20 Questions - Lisa Garforth

1. Who are your intellectual heroes/heroines?

Michel Foucault, Donna Haraway, Karl Marx. And Dorothy L. Sayers.

2. Who are your favourite sociologists/social scientists?

All/none of them, depending on mood and what I’m reading...

3. Can you name a critical moral, political or intellectual issue on which you have changed your mind?

The right to assisted suicide – I don’t question the principle, but current practices (eg at Dignitas) make me deeply uncomfortable about letting it happen.

4. What is the last piece of music you’ve bought or downloaded?

Bill Callahan, Apocalypse; Fleet Foxes, Helplessness Blues.

5. Who are your political heroes/heroines?

Most recently, the student activists (from schools as well as universities), who with only a few sad exceptions found creative and peaceful ways of opposing current higher education policies.

6. What are your favourite movies?

I generally find films easy to admire but hard to love. But I do have a soft spot for Serpico – who could resist Al Pacino as a hippy NYC cop campaigning against corruption?

7. What sociological idea do you think every sociology graduate should understand?

Whatever they make of it politically, Marx’s proposition that in capitalism some people are poor because some people are rich. And given the pressing issue of climate change right now, they should understand something about the ways in which logics of environmental damage are deeply entangled with post/industrial and consumer capitalism.

8. Who are your cultural heroes/heroines?

Barbara Hepworth: big hands, big ideas, perfect sculptures. The Raincoats: wobbly feminist post-punk reinvention of rock, heard by hardly anyone.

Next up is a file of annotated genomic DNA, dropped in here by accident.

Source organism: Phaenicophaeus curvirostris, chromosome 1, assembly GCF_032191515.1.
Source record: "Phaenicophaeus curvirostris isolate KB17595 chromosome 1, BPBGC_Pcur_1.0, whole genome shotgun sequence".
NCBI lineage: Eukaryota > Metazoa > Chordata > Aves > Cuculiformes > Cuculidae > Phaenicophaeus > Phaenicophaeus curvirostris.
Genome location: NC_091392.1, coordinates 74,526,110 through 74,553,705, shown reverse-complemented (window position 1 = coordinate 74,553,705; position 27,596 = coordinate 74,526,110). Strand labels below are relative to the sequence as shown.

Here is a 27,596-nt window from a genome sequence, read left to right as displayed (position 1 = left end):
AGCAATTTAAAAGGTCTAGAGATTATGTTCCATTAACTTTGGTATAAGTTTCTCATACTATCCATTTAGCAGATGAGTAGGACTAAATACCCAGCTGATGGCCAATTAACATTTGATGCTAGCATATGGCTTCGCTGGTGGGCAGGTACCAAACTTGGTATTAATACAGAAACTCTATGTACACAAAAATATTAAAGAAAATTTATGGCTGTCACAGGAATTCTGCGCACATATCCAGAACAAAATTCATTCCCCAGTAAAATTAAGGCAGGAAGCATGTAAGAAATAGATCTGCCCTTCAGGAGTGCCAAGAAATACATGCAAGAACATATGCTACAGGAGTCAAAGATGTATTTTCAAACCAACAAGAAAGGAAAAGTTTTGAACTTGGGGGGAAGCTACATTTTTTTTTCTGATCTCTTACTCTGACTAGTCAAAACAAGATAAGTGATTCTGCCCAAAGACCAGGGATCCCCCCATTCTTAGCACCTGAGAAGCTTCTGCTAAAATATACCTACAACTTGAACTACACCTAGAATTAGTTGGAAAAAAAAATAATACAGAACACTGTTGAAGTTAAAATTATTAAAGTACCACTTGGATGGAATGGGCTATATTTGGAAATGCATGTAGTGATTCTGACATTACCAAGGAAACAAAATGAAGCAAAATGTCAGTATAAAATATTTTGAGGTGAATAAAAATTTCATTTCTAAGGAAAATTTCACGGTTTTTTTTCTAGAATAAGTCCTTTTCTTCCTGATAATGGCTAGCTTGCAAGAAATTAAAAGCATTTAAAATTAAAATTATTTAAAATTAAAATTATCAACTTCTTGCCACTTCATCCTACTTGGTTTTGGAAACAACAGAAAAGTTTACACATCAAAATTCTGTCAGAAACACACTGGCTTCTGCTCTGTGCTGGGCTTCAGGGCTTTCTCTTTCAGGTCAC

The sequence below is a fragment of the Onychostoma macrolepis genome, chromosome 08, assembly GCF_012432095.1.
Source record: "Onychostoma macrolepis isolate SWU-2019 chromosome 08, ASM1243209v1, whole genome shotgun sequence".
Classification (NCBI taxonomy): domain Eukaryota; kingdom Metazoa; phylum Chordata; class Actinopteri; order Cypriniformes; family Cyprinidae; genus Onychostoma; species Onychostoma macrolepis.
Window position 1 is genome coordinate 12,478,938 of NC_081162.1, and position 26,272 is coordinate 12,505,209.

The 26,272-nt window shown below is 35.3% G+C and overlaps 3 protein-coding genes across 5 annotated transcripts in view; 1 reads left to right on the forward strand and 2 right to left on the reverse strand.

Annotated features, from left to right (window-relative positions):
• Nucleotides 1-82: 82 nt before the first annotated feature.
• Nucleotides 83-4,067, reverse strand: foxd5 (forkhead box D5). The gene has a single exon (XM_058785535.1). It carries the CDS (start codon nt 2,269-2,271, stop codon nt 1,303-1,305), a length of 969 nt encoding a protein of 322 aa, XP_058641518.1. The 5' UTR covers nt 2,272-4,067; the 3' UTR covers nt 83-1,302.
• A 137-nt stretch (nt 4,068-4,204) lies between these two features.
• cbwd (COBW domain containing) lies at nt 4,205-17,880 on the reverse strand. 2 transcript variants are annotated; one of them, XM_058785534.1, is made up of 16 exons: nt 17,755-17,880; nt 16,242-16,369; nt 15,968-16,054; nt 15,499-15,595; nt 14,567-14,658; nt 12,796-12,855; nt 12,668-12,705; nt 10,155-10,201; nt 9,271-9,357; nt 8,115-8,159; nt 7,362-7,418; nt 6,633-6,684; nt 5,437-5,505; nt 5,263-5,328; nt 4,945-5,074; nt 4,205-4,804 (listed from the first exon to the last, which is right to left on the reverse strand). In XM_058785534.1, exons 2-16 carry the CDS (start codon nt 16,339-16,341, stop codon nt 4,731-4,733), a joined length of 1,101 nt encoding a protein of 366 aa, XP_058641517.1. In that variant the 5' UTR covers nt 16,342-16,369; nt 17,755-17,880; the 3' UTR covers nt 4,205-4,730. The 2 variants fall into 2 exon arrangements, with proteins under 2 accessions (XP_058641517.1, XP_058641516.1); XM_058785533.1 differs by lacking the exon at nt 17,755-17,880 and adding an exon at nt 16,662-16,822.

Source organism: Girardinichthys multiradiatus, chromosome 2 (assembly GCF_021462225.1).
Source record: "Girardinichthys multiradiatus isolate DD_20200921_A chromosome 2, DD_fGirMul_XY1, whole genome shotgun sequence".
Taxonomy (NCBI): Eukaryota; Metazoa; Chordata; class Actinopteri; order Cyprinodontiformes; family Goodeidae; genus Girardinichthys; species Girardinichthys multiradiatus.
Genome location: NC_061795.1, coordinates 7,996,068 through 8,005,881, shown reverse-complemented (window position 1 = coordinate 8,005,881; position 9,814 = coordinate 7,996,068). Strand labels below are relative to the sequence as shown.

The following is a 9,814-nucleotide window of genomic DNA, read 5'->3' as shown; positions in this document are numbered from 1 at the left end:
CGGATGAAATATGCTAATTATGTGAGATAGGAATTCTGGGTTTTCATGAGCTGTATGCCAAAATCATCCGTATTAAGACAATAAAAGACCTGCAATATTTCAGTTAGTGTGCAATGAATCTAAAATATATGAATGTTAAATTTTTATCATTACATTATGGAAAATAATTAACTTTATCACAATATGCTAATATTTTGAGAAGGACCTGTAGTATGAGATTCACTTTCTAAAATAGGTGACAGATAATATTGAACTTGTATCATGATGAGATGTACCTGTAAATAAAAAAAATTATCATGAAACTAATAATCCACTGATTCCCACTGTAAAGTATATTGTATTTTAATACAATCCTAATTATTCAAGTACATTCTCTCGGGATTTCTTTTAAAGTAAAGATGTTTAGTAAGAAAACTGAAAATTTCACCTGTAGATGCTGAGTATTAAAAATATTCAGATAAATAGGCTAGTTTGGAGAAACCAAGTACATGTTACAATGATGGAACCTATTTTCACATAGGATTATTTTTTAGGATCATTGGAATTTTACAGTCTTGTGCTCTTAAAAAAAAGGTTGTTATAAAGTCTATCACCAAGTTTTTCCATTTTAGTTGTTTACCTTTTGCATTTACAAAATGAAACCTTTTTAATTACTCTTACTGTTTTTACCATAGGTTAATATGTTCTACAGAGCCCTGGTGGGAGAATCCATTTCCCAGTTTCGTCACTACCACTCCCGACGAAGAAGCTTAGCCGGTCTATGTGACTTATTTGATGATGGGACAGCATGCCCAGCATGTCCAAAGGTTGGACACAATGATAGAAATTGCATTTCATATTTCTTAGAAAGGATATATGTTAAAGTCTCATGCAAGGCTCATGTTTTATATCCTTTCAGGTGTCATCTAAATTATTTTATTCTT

9. What was the last novel (s) you recommended to a friend?

Richard Powers’ The Time of Our Singing.

10. What philosophical thesis do you think it is most important to disseminate?

‘Be realistic: demand the impossible’ (Situationist International slogan).

11. What philosophical thesis do you think it is most important to combat?

Various versions of the ‘end of history’ thesis – that there are ultimately no real alternatives to liberal capitalism.

12. If you could have three guests over for dinner who would they be?

Absent friends.

13. Is there a work in the social sciences which has had a profound effect on how you view the world?

Michel Foucault, Madness and Civilization. Bourdieu’s work on cultural capital gave me ways of thinking about my own biography in terms of class and education that I can’t imagine doing without. Latour’s Science in Action (among many) fundamentally reshaped my ideas and feelings about the natural sciences.

14. If you could live anywhere in the world, where would it be?

I’ve just got back from a very peaceful holiday on the north Norfolk coast, so maybe there. Or Paris, which lacks that edge of the world feel, but has much better patisserie.

15. What was the last piece of art/theatre/music/etc that gave you goose bumps?

Sufjan Stevens at the Sage, Gateshead.

16. What is your favourite example of architecture in the world?

Guggenheim museum Bilbao; York Minster.

17. What is your favourite sound?

The Big Huffer, my coffee pot, brewing up in the morning.

18. What talent would you most like to have?

The full complement of my very, very modest ability to play the violin.

19. If you could alleviate one social problem in the world, what would it be?

Where would I start?

20. If time travel were possible, which historical period would you choose to visit?

The French Revolution as fictionalised by Hilary Mantel in A Place of Greater Safety. Ursula K Le Guin’s green utopian future in her novel Always Coming Home.